The President’s promise of “Hire American” in order to add more jobs and raise wages for American citizens was just trumped by pressure from rich business owners.
Under orders from the White House, the Department of Homeland Security (DHS) has okayed 30,000 additional waivers for H-2B Visas in 2020 – arguing that there are no citizens here who want the jobs offered.
This decision will allow companies to import 96,000 H-2B laborers in 2019, up from the 66,000 allowed by the law.
But that’s just the tip of the spear aimed at the American workforce.
The government also awarded visas for 242,800 H2-A farm laborers last year, up from 200,000 visas in 2017 and 165,700 visas in 2016. Even more are expected in 2019.
These H2-A totals don’t include visas for white collar jobs.
Last year there were an estimated 1.5 million white-collar visa workers in the country, including some 1,000,000 with H-1Bs visas, plus roughly 400,000 OPT and CPT white-collar workers, 100,000 H4 EAD workers, an additional 100,000 workers with TN visas, at least 200,000 people with L-1 visas, plus additional populations with 0-1, E-3, J-1, or B-1 visas.
If all those letters, numbers and categories seem confusing, join the club, but one thing is clear – companies are using the visa system to favor foreign workers over Americans.
It’s not just that a Mexican citizen (for example) is grateful to get low pay here, when the minimum hourly wage is 59 cents in their country. Visa holders also face losing their jobs at the whim of employers, and aren’t in a position to complain about even dangerous or cruel working conditions.
These totals of foreign workers do not include as many as 20 million foreigners here without authorization. The government estimated that some 40% of the total are foreigners, who overstayed their three-year visa limit.
By increasing these and other visa totals, DHS Secretary Kirstjen Nielsen bowed to powerful Republicans and Democrats in Congress, who are pressured by businesses for cheap labor.
It’s easy to blame her for the increase, but something odd has happened over the years with visa quotas, and Nielsen now wants to put the blame where it belongs;
DHS spokeswoman Andrea Palermo said the department has asked Congress to decide how many workers should be imported, rather than passing the buck each year to Nielsen’s department.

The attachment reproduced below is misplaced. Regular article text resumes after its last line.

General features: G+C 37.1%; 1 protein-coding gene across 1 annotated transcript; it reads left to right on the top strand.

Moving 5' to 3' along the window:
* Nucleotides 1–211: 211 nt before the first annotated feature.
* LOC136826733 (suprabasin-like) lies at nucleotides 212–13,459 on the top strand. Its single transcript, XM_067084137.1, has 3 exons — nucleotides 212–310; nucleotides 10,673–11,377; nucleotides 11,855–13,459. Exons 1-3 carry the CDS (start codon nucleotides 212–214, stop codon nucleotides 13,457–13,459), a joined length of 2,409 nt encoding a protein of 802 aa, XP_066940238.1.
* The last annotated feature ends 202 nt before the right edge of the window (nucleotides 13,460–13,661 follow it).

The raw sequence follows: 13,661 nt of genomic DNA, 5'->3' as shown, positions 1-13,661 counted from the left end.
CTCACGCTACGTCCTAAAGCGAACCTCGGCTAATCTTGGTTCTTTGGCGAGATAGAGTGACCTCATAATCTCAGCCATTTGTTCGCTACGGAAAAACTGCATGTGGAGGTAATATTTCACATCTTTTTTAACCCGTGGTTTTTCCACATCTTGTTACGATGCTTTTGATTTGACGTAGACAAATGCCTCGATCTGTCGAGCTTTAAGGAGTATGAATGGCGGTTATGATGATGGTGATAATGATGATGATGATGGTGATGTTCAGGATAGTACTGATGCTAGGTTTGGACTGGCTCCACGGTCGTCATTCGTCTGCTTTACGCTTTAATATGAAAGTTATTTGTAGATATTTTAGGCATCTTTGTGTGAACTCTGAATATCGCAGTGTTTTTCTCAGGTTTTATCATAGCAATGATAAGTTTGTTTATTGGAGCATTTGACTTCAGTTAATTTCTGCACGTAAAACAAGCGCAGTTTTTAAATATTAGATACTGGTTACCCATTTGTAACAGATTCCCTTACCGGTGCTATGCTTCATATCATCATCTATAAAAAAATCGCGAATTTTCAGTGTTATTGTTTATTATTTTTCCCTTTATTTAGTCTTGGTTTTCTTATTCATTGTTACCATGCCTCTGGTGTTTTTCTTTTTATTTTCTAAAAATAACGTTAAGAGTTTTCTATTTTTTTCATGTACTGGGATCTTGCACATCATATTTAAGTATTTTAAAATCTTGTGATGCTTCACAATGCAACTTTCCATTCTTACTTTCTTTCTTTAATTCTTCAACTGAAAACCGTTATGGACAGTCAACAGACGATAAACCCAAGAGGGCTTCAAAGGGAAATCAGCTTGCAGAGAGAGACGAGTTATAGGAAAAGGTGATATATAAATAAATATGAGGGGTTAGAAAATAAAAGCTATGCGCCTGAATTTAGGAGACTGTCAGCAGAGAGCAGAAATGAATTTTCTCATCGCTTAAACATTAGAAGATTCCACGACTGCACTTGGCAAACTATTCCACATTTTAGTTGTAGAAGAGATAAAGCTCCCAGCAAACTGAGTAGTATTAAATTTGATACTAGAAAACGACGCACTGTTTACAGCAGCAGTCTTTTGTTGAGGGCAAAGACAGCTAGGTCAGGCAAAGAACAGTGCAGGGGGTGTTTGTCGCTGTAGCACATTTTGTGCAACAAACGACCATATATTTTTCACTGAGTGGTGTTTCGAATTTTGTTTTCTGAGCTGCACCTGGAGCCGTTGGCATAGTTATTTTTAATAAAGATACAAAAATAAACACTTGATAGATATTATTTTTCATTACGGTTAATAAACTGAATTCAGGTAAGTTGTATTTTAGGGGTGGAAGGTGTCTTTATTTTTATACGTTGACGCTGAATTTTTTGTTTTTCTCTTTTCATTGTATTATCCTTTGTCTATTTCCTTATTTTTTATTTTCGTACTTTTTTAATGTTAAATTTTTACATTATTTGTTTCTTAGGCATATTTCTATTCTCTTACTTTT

Congress – not DHS – should be responsible for determining whether the annual numerical limitations for H-2B workers set by Congress need to be modified, and by how much, and for setting parameters to ensure that enough workers are available to meet employers’ temporary needs throughout the year, Palermo said.
Dan Stein, president of the Federation for American Immigration Reform, explained his group’s opposition to the most recent increase in visas:
While Congress shoulders much of the blame for inexplicably authorizing an H-2B visa increase in the first place, the decision to actually go through with one was squarely in the hands of the Trump administration.
Given the opportunity to stand with the American worker, President Trump and Homeland Security Secretary Kirstjen Nielsen capitulated to the self-serving demands of business lobbyists and authorized 30,000 additional visas. While the economy is certainly roaring, it does not need a vast infusion of guest workers.
This decision to allow tens of thousands more foreign workers to flood the labor market this year will not only suppress blue-collar wage growth, but also take away opportunities from Americans trying to get back into the labor force.
Companies are allotted visa workers on the basis of lobbying, begging, or other financial or political methods. Firms who get this cheap labor are at an advantage in competing against companies that pay Americans fair wages and provide decent working conditions.